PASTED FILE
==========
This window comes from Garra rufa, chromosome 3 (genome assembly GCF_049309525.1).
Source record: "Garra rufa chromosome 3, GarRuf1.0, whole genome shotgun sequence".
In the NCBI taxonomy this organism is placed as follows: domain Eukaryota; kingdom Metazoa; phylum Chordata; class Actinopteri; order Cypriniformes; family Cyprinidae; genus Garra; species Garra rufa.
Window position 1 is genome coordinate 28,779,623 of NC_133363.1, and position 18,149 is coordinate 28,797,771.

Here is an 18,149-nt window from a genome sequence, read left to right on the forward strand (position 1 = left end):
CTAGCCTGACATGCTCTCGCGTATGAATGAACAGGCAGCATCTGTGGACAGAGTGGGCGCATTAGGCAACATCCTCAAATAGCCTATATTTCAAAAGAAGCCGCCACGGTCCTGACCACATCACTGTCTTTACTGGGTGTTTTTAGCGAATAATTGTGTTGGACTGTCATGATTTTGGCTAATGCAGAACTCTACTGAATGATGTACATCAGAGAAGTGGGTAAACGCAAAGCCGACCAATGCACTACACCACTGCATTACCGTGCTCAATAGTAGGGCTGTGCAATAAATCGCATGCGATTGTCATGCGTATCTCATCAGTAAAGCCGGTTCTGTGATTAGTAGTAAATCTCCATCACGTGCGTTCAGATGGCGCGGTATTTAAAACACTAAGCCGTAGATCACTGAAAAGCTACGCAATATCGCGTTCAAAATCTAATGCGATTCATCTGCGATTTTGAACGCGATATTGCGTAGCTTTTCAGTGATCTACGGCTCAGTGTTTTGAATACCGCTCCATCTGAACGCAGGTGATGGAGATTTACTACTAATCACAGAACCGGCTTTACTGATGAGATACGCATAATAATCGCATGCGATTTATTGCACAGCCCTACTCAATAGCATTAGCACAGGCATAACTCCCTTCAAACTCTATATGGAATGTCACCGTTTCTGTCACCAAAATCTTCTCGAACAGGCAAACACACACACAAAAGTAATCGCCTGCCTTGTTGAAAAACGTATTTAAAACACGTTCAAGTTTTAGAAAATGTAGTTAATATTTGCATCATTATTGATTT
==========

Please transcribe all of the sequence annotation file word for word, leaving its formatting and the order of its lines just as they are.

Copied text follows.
This window comes from Garra rufa, chromosome 3 (genome assembly GCF_049309525.1).
Source record: "Garra rufa chromosome 3, GarRuf1.0, whole genome shotgun sequence".
In the NCBI taxonomy this organism is placed as follows: domain Eukaryota; kingdom Metazoa; phylum Chordata; class Actinopteri; order Cypriniformes; family Cyprinidae; genus Garra; species Garra rufa.
Window position 1 is genome coordinate 28,779,623 of NC_133363.1, and position 18,149 is coordinate 28,797,771.

Here is an 18,149-nt window from a genome sequence, read left to right on the forward strand (position 1 = left end):
CTAGCCTGACATGCTCTCGCGTATGAATGAACAGGCAGCATCTGTGGACAGAGTGGGCGCATTAGGCAACATCCTCAAATAGCCTATATTTCAAAAGAAGCCGCCACGGTCCTGACCACATCACTGTCTTTACTGGGTGTTTTTAGCGAATAATTGTGTTGGACTGTCATGATTTTGGCTAATGCAGAACTCTACTGAATGATGTACATCAGAGAAGTGGGTAAACGCAAAGCCGACCAATGCACTACACCACTGCATTACCGTGCTCAATAGTAGGGCTGTGCAATAAATCGCATGCGATTGTCATGCGTATCTCATCAGTAAAGCCGGTTCTGTGATTAGTAGTAAATCTCCATCACGTGCGTTCAGATGGCGCGGTATTTAAAACACTAAGCCGTAGATCACTGAAAAGCTACGCAATATCGCGTTCAAAATCTAATGCGATTCATCTGCGATTTTGAACGCGATATTGCGTAGCTTTTCAGTGATCTACGGCTCAGTGTTTTGAATACCGCTCCATCTGAACGCAGGTGATGGAGATTTACTACTAATCACAGAACCGGCTTTACTGATGAGATACGCATAATAATCGCATGCGATTTATTGCACAGCCCTACTCAATAGCATTAGCACAGGCATAACTCCCTTCAAACTCTATATGGAATGTCACCGTTTCTGTCACCAAAATCTTCTCGAACAGGCAAACACACACACAAAAGTAATCGCCTGCCTTGTTGAAAAACGTATTTAAAACACGTTCAAGTTTTAGAAAATGTAGTTAATATTTGCATCATTATTGATTT